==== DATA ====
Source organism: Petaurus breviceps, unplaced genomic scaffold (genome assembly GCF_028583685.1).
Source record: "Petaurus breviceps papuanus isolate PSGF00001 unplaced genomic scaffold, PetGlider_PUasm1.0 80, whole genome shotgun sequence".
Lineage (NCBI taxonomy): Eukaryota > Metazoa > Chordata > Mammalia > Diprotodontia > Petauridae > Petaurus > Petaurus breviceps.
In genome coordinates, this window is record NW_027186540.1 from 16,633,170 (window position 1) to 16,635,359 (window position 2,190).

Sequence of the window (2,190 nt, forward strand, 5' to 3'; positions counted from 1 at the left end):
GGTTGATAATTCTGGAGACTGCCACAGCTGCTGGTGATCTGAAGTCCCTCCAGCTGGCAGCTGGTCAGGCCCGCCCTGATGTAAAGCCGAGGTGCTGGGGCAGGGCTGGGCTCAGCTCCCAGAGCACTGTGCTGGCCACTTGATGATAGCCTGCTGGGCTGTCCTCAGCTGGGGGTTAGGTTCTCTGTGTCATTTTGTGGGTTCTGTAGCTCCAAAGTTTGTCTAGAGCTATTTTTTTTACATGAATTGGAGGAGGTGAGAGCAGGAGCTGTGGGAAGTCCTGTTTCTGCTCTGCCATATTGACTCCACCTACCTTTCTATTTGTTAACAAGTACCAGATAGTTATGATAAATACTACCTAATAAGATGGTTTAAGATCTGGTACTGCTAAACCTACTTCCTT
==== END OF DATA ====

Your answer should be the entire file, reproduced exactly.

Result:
Source organism: Petaurus breviceps, unplaced genomic scaffold (genome assembly GCF_028583685.1).
Source record: "Petaurus breviceps papuanus isolate PSGF00001 unplaced genomic scaffold, PetGlider_PUasm1.0 80, whole genome shotgun sequence".
Lineage (NCBI taxonomy): Eukaryota > Metazoa > Chordata > Mammalia > Diprotodontia > Petauridae > Petaurus > Petaurus breviceps.
In genome coordinates, this window is record NW_027186540.1 from 16,633,170 (window position 1) to 16,635,359 (window position 2,190).

Sequence of the window (2,190 nt, forward strand, 5' to 3'; positions counted from 1 at the left end):
GGTTGATAATTCTGGAGACTGCCACAGCTGCTGGTGATCTGAAGTCCCTCCAGCTGGCAGCTGGTCAGGCCCGCCCTGATGTAAAGCCGAGGTGCTGGGGCAGGGCTGGGCTCAGCTCCCAGAGCACTGTGCTGGCCACTTGATGATAGCCTGCTGGGCTGTCCTCAGCTGGGGGTTAGGTTCTCTGTGTCATTTTGTGGGTTCTGTAGCTCCAAAGTTTGTCTAGAGCTATTTTTTTTACATGAATTGGAGGAGGTGAGAGCAGGAGCTGTGGGAAGTCCTGTTTCTGCTCTGCCATATTGACTCCACCTACCTTTCTATTTGTTAACAAGTACCAGATAGTTATGATAAATACTACCTAATAAGATGGTTTAAGATCTGGTACTGCTAAACCTACTTCCTT